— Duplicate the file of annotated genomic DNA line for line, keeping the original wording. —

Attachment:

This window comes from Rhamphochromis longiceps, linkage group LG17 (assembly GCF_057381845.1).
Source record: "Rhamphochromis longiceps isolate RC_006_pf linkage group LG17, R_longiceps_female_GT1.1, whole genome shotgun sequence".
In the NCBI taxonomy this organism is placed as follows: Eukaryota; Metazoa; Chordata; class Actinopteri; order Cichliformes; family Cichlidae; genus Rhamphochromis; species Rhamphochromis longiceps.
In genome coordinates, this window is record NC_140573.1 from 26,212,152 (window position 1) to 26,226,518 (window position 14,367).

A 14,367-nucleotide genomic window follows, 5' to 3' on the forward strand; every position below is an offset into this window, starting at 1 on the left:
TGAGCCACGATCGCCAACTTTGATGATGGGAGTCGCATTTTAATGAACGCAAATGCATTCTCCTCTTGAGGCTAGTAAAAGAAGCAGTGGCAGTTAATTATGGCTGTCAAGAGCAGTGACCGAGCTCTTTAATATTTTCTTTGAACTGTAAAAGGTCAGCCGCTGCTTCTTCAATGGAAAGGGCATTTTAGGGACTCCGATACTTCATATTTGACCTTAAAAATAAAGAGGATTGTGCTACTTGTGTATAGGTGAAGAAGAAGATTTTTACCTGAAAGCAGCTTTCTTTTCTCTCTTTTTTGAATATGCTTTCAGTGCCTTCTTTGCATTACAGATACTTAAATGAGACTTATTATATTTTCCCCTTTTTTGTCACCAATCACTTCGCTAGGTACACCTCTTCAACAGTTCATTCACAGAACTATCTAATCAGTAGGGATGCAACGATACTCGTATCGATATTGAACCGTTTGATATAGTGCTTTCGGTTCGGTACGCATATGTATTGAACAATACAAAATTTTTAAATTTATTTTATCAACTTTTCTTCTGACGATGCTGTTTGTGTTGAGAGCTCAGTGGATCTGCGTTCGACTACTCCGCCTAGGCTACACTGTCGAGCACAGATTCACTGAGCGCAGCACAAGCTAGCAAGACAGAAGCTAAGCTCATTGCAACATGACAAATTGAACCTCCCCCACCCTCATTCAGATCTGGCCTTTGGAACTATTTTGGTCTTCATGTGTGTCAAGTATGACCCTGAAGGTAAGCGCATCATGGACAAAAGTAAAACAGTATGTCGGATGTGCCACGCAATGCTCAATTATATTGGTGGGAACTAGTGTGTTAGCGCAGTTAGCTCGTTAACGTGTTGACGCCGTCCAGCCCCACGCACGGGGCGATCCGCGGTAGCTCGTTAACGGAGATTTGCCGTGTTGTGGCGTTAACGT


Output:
This window comes from Rhamphochromis longiceps, linkage group LG17 (assembly GCF_057381845.1).
Source record: "Rhamphochromis longiceps isolate RC_006_pf linkage group LG17, R_longiceps_female_GT1.1, whole genome shotgun sequence".
In the NCBI taxonomy this organism is placed as follows: Eukaryota; Metazoa; Chordata; class Actinopteri; order Cichliformes; family Cichlidae; genus Rhamphochromis; species Rhamphochromis longiceps.
In genome coordinates, this window is record NC_140573.1 from 26,212,152 (window position 1) to 26,226,518 (window position 14,367).

A 14,367-nucleotide genomic window follows, 5' to 3' on the forward strand; every position below is an offset into this window, starting at 1 on the left:
TGAGCCACGATCGCCAACTTTGATGATGGGAGTCGCATTTTAATGAACGCAAATGCATTCTCCTCTTGAGGCTAGTAAAAGAAGCAGTGGCAGTTAATTATGGCTGTCAAGAGCAGTGACCGAGCTCTTTAATATTTTCTTTGAACTGTAAAAGGTCAGCCGCTGCTTCTTCAATGGAAAGGGCATTTTAGGGACTCCGATACTTCATATTTGACCTTAAAAATAAAGAGGATTGTGCTACTTGTGTATAGGTGAAGAAGAAGATTTTTACCTGAAAGCAGCTTTCTTTTCTCTCTTTTTTGAATATGCTTTCAGTGCCTTCTTTGCATTACAGATACTTAAATGAGACTTATTATATTTTCCCCTTTTTTGTCACCAATCACTTCGCTAGGTACACCTCTTCAACAGTTCATTCACAGAACTATCTAATCAGTAGGGATGCAACGATACTCGTATCGATATTGAACCGTTTGATATAGTGCTTTCGGTTCGGTACGCATATGTATTGAACAATACAAAATTTTTAAATTTATTTTATCAACTTTTCTTCTGACGATGCTGTTTGTGTTGAGAGCTCAGTGGATCTGCGTTCGACTACTCCGCCTAGGCTACACTGTCGAGCACAGATTCACTGAGCGCAGCACAAGCTAGCAAGACAGAAGCTAAGCTCATTGCAACATGACAAATTGAACCTCCCCCACCCTCATTCAGATCTGGCCTTTGGAACTATTTTGGTCTTCATGTGTGTCAAGTATGACCCTGAAGGTAAGCGCATCATGGACAAAAGTAAAACAGTATGTCGGATGTGCCACGCAATGCTCAATTATATTGGTGGGAACTAGTGTGTTAGCGCAGTTAGCTCGTTAACGTGTTGACGCCGTCCAGCCCCACGCACGGGGCGATCCGCGGTAGCTCGTTAACGGAGATTTGCCGTGTTGTGGCGTTAACGT